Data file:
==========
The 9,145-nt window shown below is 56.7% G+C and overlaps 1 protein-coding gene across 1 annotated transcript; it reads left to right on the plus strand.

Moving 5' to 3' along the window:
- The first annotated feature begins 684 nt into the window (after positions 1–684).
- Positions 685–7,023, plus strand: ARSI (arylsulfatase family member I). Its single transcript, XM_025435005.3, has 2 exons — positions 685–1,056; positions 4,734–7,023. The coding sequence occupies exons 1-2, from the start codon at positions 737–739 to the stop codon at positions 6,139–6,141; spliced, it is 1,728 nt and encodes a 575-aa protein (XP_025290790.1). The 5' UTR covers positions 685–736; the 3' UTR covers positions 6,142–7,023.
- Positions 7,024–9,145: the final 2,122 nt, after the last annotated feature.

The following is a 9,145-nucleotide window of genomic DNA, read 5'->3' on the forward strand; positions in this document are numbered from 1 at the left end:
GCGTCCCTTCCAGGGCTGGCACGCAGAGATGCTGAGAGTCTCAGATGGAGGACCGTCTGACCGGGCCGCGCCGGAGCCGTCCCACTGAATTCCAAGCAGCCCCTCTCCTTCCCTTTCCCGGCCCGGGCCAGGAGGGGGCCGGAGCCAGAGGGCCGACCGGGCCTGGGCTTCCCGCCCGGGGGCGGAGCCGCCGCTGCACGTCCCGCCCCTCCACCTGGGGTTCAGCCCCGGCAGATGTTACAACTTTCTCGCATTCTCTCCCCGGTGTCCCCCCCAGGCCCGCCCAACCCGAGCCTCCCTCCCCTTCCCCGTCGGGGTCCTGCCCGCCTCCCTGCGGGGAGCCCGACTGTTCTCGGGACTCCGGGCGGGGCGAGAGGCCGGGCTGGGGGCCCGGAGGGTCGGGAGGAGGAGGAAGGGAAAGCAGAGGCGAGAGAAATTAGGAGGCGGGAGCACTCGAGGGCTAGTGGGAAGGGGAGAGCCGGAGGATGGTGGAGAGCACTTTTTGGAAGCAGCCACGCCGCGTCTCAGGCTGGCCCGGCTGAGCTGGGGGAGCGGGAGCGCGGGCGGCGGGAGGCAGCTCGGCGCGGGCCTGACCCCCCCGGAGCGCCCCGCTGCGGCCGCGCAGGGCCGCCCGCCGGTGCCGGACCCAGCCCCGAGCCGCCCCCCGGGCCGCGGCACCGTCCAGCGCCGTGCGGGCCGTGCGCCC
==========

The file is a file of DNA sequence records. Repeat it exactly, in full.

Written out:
The 9,145-nt window shown below is 56.7% G+C and overlaps 1 protein-coding gene across 1 annotated transcript; it reads left to right on the plus strand.

Moving 5' to 3' along the window:
- The first annotated feature begins 684 nt into the window (after positions 1–684).
- Positions 685–7,023, plus strand: ARSI (arylsulfatase family member I). Its single transcript, XM_025435005.3, has 2 exons — positions 685–1,056; positions 4,734–7,023. The coding sequence occupies exons 1-2, from the start codon at positions 737–739 to the stop codon at positions 6,139–6,141; spliced, it is 1,728 nt and encodes a 575-aa protein (XP_025290790.1). The 5' UTR covers positions 685–736; the 3' UTR covers positions 6,142–7,023.
- Positions 7,024–9,145: the final 2,122 nt, after the last annotated feature.

The following is a 9,145-nucleotide window of genomic DNA, read 5'->3' on the forward strand; positions in this document are numbered from 1 at the left end:
GCGTCCCTTCCAGGGCTGGCACGCAGAGATGCTGAGAGTCTCAGATGGAGGACCGTCTGACCGGGCCGCGCCGGAGCCGTCCCACTGAATTCCAAGCAGCCCCTCTCCTTCCCTTTCCCGGCCCGGGCCAGGAGGGGGCCGGAGCCAGAGGGCCGACCGGGCCTGGGCTTCCCGCCCGGGGGCGGAGCCGCCGCTGCACGTCCCGCCCCTCCACCTGGGGTTCAGCCCCGGCAGATGTTACAACTTTCTCGCATTCTCTCCCCGGTGTCCCCCCCAGGCCCGCCCAACCCGAGCCTCCCTCCCCTTCCCCGTCGGGGTCCTGCCCGCCTCCCTGCGGGGAGCCCGACTGTTCTCGGGACTCCGGGCGGGGCGAGAGGCCGGGCTGGGGGCCCGGAGGGTCGGGAGGAGGAGGAAGGGAAAGCAGAGGCGAGAGAAATTAGGAGGCGGGAGCACTCGAGGGCTAGTGGGAAGGGGAGAGCCGGAGGATGGTGGAGAGCACTTTTTGGAAGCAGCCACGCCGCGTCTCAGGCTGGCCCGGCTGAGCTGGGGGAGCGGGAGCGCGGGCGGCGGGAGGCAGCTCGGCGCGGGCCTGACCCCCCCGGAGCGCCCCGCTGCGGCCGCGCAGGGCCGCCCGCCGGTGCCGGACCCAGCCCCGAGCCGCCCCCCGGGCCGCGGCACCGTCCAGCGCCGTGCGGGCCGTGCGCCC